Story by Ada Tseng.
Singer-songwriter Yuna Zarai (known as Yuna) has a quick and easy remedy for writer’s block: “I just call up my best friends and ask, ‘Hey, do you have any drama that I can write about?’ Usually, they’re like, ‘Sure!’ And then I’ll show them [the resulting song] as a gift.” She laughs. “My friends are so easy.”
Many of her self-penned songs are about relationships — from happy-in-love songs (“Lullabies,” “Favourite Thing”) to heartbreak (“Mountains,” “I Want You Back”) to a perfectly satisfactory fling you know won’t last (“Lovely Intermission”). “Decorate,” a song from her first international EP in 2010, about missing a recently departed lover so much that you keep your home decorated with objects that the person likes just in case he or she comes back, is another example of a track inspired by one of her male friends. “It’s such a sad song, and a lot of people think I went through that,” she says. “[But] I’m really close to my best friends, so if they feel sad, I feel sad, too. It’s emotionally draining, but I get affected immediately.”
The 27-year-old grew up in Malaysia, making a name for herself in her home country before relocating to Los Angeles a few years ago. Her self-titled international album Yuna, released in 2012, had a famous supporter in Pharrell Williams, who produced her hit single “Live Your Life” and often mentioned her name when interviewers would ask him about new artists to follow. In addition to her music, Yuna is a fashion trendsetter as well. She runs her own online store November Culture, and earlier this year, she launched her own clothing line 14NOV, which features more conservative clothing such as headscarves, turtleneck maxi-dresses and oversized cardigans. “There are a lot of girls, especially in Los Angeles, that want to dress up sexy and fabulous,” she says, “but there are also a bunch of girls like me that would rather cover up!”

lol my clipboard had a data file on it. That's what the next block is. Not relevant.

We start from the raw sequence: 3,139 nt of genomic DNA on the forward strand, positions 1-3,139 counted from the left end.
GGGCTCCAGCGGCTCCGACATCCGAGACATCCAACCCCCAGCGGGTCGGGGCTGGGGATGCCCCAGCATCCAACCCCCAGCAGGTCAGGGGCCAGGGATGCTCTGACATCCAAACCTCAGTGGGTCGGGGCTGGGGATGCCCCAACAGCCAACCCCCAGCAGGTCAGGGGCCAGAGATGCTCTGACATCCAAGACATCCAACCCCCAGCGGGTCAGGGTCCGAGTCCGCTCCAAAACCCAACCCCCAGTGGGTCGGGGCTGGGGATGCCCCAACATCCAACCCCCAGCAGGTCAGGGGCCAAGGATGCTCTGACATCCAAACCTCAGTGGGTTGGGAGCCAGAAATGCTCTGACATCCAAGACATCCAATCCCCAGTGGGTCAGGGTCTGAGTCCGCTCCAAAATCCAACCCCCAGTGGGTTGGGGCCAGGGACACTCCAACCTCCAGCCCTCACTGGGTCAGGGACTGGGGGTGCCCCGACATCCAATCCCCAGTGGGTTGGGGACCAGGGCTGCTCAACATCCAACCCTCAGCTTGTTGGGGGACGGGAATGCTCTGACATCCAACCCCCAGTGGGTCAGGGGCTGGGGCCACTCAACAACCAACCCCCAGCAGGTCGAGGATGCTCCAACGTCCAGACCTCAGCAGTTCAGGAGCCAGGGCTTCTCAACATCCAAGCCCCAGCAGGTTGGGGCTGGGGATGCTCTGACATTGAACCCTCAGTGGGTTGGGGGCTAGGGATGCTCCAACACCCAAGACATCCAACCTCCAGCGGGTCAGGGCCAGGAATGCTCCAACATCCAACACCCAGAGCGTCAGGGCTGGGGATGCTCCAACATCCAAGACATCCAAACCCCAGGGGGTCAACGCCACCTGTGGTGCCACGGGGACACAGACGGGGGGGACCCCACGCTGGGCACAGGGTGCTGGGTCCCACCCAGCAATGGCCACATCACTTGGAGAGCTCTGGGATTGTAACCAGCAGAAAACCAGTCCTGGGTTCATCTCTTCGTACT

The Malaysian singer has gotten a lot of questions about her Muslim heritage since her debut in the United States, a country not accustomed to seeing a pretty girl in a turban singing and strumming her guitar onstage, but Yuna tends to downplay any potential politics in favor of talking about her music. In some ways, despite her uniqueness (the eye-poppingly beautiful fashion plate would stand out in a crowd even if she weren’t the star of the show), she comes across as your typical girl-crush. Dressed in a shimmery black-gold headscarf with gold statement necklaces and a long, black pleated skirt (“I’m really into black and gold right now,” she says), she was charismatic performing at a sold-out Bootleg Theater show in Los Angeles last December, for an audience that happened to include her own parents who had flown out from Malaysia to see her.
Yuna started creating music on the piano when she was 14, but songwriting remained a mystery to her until she picked up the guitar at 19. As soon as she learned how to play three chords, she started making up songs for her friends, teasing them about liking boys or not being over their exes.
Yuna essentially learned English through music. “At first, it was just me re-creating songs I already knew,” she says. (Her English is now fluent, with only a hint of Malay accent.) Inspired by many American female singer-songwriters, including Fiona Apple and Lauryn Hill, as well as Malaysian artists like Ning Baizura and Sheila Majid, Yuna says she feels more comfortable writing lyrics in English, where you can be more conversational. “Malay is such a beautiful language that when you write songs in Malay, it has to be poetic.” She’s only written seven Malay songs — one per year she’s been in the business, she jokes.